NEW YORK - Vacations can be frustrating for a small-business owner who is focused on getting the work done. Just when business is picking up, staffers are asking for time off.
But vacations keep your staff refreshed and better able to produce. And being as liberal as you can with time off helps build staff loyalty, something you will need as the job market improves.
If you are hiring your first employee now, expect vacations to be part of the discussion you have before you close a deal. If you have longtime employees, you might want to revisit your vacation policy and see if it needs changes.
Some things to consider about vacations:
How much time off? Ask yourself:
How much time off can you afford to give?
What is the norm at other companies in your industry and/or your town or city?
Do you want to give everyone the same amount of vacation, or have employees earn it through seniority?
How much vacation time have staffers had at previous jobs?
What other benefits do you offer, including sick time?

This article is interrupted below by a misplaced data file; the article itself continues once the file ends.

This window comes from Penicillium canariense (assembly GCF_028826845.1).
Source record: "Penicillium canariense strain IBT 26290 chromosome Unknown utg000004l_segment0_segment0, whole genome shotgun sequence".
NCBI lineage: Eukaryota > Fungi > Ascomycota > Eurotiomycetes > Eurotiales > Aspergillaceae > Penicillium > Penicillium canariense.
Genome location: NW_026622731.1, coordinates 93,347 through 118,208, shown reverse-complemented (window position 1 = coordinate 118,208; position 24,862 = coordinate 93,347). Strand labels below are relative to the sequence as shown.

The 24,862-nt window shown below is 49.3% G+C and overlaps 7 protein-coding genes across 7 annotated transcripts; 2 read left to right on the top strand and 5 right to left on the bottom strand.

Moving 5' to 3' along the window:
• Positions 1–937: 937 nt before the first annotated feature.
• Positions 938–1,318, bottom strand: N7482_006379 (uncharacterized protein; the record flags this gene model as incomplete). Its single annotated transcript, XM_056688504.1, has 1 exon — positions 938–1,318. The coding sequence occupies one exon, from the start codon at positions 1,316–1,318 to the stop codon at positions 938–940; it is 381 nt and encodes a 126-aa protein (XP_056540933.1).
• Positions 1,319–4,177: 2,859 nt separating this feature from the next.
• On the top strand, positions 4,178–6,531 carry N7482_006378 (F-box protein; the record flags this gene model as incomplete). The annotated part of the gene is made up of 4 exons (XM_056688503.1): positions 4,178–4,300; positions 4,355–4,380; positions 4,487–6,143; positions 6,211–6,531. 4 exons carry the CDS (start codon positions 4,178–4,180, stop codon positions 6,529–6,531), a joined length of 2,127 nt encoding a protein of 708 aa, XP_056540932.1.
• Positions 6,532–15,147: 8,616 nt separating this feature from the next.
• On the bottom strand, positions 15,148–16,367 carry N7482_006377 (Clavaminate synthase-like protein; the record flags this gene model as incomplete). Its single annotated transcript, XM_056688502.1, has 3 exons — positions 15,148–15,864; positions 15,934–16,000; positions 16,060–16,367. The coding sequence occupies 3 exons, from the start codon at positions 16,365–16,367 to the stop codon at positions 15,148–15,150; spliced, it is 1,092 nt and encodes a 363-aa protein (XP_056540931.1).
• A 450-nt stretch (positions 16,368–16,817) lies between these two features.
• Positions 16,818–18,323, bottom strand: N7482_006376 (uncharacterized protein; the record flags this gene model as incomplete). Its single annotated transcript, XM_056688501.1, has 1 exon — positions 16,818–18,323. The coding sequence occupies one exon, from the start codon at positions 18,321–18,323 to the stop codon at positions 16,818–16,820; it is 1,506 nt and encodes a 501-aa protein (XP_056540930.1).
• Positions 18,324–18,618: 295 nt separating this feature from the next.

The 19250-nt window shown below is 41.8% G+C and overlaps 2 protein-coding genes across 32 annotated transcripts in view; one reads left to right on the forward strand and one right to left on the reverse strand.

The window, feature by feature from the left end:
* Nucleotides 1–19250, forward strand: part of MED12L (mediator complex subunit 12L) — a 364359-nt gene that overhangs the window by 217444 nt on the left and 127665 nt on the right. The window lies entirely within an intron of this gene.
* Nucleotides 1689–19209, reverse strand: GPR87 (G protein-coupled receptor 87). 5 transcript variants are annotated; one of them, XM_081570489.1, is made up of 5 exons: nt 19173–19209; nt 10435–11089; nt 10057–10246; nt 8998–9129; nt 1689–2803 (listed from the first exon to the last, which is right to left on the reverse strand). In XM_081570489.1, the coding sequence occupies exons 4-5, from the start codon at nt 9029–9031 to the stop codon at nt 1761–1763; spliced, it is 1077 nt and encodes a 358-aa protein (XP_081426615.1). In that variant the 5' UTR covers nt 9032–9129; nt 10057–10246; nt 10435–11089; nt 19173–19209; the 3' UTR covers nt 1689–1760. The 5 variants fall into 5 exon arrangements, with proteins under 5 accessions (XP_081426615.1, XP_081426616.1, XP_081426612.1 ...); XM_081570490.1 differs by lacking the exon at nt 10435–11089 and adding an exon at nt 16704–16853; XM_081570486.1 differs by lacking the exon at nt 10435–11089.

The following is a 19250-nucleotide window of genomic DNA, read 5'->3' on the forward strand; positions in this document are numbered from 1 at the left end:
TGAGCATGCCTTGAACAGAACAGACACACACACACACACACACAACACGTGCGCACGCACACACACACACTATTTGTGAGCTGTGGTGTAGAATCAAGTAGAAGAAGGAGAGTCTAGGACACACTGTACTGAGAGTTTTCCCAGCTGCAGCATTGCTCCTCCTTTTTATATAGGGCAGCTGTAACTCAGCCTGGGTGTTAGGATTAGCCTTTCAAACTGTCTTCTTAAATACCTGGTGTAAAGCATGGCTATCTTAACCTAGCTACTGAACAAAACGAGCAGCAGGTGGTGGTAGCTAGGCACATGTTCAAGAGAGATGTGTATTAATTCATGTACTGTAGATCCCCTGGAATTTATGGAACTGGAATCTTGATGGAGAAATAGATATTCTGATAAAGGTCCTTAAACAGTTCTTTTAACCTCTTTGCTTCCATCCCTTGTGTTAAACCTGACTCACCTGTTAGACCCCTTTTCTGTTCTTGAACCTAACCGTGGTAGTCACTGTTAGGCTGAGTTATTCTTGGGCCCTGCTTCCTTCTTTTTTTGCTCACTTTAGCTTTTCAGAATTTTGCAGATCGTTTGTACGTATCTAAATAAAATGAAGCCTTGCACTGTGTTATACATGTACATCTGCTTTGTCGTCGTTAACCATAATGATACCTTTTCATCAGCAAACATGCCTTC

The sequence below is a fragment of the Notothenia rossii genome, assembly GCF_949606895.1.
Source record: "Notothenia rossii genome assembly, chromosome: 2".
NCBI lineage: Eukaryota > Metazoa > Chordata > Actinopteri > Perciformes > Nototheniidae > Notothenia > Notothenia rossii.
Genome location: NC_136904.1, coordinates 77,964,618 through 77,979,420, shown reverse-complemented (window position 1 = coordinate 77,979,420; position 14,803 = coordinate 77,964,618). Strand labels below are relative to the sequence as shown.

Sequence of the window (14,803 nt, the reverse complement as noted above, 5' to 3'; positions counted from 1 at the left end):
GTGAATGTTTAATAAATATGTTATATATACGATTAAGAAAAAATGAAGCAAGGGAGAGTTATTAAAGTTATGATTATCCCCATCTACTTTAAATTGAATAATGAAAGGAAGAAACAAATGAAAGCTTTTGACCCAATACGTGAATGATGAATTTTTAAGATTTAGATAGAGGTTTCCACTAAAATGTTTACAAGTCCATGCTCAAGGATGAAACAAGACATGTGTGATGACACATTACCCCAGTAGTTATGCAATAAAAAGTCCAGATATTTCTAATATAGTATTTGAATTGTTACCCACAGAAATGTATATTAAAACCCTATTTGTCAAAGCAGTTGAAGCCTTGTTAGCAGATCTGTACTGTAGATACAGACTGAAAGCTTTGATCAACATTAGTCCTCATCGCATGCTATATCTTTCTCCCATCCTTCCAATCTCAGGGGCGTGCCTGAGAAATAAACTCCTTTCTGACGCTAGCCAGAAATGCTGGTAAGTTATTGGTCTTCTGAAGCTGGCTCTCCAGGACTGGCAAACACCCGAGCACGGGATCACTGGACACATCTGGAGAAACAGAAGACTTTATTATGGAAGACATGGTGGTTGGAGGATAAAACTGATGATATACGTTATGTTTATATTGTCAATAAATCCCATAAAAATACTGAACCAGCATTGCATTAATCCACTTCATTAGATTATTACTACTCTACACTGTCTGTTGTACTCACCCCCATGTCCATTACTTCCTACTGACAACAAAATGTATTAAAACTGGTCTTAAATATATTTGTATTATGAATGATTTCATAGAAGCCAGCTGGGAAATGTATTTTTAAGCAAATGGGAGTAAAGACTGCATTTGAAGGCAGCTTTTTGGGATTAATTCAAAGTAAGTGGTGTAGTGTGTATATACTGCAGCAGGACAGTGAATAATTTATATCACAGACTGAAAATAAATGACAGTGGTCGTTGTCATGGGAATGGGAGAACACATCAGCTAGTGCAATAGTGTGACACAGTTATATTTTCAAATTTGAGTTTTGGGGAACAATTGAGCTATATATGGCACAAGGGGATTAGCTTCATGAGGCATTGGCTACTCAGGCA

Create a written policy: Be sure that all your staffers know what to expect and that everyone is treated fairly. Human resources consultants suggest writing down your policy and making sure it is available for everyone to see.
A policy needs to spell out how vacation is earned (unless everyone gets the same amount of time), how far in advance it needs to be requested, and how conflicts are resolved. Often, staffers will work together to find a solution when there is a conflict, but you need to be prepared to step in if they cannot.
You also need to think about what happens when a staffer runs out of vacation time but needs more. Let's say a staffer has used up his time, but then has to move suddenly. Do you dock his pay? Or allow him to borrow from next year's vacation? Or just give him the extra time?
You might want to consider employees' other time-off needs, such as sick time, as you formulate a policy. Some employers do not differentiate between the two, and instead give staffers what is known as paid time off, to be divided in whatever way an employee needs.
Planning for vacations: If employers dread vacations, it is because they are worried about how the work will get done.
The solution usually is to have staffers trained so they can sub for one another. Or bring in a temp to fill in, which can also be a solution when you have a number of people who want to be off at the same time.